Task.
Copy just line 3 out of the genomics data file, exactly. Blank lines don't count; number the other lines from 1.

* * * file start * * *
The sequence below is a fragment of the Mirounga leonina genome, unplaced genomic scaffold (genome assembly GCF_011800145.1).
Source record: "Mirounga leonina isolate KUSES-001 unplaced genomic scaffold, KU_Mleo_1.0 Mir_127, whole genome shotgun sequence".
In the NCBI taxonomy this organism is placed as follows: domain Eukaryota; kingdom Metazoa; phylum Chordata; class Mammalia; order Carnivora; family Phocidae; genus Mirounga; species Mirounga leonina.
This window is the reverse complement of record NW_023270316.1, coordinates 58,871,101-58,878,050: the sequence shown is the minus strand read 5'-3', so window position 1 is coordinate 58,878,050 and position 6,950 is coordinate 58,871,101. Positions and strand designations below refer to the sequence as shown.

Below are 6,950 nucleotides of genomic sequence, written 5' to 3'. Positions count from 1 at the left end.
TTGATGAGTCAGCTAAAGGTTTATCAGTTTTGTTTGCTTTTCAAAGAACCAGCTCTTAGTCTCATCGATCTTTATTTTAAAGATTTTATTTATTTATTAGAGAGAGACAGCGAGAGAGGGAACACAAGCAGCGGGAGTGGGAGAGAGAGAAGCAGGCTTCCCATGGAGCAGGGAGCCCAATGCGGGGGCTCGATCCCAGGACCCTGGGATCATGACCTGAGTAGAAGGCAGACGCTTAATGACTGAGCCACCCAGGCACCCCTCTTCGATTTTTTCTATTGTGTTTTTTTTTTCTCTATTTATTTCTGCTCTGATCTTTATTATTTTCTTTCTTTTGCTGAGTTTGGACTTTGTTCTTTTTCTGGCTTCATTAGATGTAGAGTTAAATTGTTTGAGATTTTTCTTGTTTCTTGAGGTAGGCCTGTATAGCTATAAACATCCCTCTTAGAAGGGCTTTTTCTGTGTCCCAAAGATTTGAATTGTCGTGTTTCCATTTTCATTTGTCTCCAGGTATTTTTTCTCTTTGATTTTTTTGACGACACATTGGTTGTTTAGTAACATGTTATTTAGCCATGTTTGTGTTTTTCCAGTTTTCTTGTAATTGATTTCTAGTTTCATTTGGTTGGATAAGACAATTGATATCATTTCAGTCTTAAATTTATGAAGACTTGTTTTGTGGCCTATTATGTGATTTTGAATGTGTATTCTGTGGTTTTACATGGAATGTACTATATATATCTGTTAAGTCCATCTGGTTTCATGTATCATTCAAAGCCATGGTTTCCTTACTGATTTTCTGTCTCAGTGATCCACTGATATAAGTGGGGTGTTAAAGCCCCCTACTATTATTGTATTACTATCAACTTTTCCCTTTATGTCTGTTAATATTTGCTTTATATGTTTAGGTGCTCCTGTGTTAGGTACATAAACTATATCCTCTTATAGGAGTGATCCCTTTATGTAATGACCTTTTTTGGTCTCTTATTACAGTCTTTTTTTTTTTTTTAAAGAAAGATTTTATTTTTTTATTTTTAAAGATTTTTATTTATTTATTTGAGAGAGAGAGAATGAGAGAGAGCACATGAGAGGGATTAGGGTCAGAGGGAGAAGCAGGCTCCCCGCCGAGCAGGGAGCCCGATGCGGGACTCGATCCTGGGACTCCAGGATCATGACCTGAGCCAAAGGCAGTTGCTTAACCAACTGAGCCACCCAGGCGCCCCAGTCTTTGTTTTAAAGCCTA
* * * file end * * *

In the NCBI taxonomy this organism is placed as follows: domain Eukaryota; kingdom Metazoa; phylum Chordata; class Mammalia; order Carnivora; family Phocidae; genus Mirounga; species Mirounga leonina.